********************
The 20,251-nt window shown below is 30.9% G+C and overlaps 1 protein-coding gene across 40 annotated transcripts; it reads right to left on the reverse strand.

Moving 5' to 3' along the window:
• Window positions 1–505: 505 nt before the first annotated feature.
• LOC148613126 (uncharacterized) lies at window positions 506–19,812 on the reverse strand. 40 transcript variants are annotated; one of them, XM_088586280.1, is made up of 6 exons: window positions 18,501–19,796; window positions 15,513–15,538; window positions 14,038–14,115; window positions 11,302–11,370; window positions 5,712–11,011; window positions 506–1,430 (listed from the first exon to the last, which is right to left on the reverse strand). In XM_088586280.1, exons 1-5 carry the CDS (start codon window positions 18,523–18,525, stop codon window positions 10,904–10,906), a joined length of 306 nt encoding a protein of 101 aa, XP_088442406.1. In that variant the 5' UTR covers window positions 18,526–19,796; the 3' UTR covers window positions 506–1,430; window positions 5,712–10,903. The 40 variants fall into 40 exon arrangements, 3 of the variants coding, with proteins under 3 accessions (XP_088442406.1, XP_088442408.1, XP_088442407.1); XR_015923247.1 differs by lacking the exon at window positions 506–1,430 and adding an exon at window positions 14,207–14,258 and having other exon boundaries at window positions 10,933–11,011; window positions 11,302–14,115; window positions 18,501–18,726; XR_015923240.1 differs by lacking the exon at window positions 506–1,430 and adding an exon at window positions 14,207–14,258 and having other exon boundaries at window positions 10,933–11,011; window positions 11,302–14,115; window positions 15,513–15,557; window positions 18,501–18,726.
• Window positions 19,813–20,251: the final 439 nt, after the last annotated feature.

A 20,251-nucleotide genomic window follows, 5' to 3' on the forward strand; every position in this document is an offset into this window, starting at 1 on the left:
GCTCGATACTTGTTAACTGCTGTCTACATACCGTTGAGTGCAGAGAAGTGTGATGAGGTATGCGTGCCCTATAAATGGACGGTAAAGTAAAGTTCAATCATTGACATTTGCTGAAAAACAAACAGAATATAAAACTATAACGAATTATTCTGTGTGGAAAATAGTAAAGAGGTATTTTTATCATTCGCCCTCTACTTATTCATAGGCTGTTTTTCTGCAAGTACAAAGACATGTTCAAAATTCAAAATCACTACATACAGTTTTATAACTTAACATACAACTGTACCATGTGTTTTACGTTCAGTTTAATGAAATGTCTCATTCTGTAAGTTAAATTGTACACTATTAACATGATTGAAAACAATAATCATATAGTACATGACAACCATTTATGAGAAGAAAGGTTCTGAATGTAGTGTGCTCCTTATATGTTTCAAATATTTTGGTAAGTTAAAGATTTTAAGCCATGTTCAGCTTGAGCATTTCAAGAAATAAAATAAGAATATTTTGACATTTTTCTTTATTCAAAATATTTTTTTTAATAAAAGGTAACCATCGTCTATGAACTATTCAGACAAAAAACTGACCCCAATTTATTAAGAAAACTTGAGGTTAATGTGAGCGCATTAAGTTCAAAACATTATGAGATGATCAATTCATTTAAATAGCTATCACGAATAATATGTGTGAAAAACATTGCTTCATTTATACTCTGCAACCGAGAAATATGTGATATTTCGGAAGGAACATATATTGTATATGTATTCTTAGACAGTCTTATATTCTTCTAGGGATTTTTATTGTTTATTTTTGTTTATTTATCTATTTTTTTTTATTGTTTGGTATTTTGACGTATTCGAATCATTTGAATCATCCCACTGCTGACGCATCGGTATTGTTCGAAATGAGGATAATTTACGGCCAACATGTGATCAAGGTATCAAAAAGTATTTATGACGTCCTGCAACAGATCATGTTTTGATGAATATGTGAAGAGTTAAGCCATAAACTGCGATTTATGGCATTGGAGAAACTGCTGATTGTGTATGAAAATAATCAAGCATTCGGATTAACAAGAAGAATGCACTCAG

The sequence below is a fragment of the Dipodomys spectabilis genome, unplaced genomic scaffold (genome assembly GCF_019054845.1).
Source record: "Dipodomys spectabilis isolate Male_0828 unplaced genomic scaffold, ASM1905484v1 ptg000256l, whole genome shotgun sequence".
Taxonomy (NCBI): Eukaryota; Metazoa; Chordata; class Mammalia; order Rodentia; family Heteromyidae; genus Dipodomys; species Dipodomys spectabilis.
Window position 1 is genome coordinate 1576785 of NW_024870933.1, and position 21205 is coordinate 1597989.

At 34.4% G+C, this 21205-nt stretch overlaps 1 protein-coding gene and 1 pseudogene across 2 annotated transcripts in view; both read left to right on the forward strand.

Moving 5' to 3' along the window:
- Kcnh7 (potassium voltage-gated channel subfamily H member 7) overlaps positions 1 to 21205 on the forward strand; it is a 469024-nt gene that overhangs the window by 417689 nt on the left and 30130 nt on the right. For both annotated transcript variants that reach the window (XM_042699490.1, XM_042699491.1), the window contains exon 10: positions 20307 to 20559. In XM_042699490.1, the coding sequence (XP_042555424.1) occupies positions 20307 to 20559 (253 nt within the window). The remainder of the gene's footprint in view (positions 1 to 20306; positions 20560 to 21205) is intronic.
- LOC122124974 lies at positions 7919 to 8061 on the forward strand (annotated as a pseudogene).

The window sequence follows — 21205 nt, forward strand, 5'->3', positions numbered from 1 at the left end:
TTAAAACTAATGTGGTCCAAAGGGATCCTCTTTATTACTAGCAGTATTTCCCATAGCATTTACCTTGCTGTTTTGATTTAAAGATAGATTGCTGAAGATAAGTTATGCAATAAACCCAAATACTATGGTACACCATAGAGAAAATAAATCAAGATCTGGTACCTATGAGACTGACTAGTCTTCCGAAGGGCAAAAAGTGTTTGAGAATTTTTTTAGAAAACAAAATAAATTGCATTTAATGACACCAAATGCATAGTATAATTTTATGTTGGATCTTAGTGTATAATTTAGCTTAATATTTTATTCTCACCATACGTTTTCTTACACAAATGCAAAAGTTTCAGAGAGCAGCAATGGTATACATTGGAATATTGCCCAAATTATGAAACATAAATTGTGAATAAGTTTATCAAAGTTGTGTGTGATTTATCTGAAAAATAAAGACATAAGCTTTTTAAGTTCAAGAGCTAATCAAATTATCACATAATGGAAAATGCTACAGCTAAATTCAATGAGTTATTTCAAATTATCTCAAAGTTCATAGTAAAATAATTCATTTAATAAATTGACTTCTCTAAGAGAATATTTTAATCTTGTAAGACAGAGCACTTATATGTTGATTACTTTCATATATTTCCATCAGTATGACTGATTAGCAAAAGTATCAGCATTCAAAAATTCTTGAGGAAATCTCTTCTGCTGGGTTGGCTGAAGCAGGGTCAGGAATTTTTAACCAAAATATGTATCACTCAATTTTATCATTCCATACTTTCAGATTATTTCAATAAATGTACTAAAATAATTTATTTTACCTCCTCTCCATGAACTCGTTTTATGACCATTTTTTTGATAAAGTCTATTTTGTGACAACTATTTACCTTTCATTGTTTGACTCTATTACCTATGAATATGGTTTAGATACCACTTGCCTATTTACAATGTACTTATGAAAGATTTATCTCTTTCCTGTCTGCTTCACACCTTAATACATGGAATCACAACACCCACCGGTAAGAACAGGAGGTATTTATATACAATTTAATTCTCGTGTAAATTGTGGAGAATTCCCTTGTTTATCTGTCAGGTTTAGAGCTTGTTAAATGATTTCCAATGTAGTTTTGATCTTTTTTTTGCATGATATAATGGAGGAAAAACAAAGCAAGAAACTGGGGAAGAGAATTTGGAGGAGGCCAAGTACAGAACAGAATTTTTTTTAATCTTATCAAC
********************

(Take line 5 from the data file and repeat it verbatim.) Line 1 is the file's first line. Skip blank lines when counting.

• Window positions 19,813–20,251: the final 439 nt, after the last annotated feature.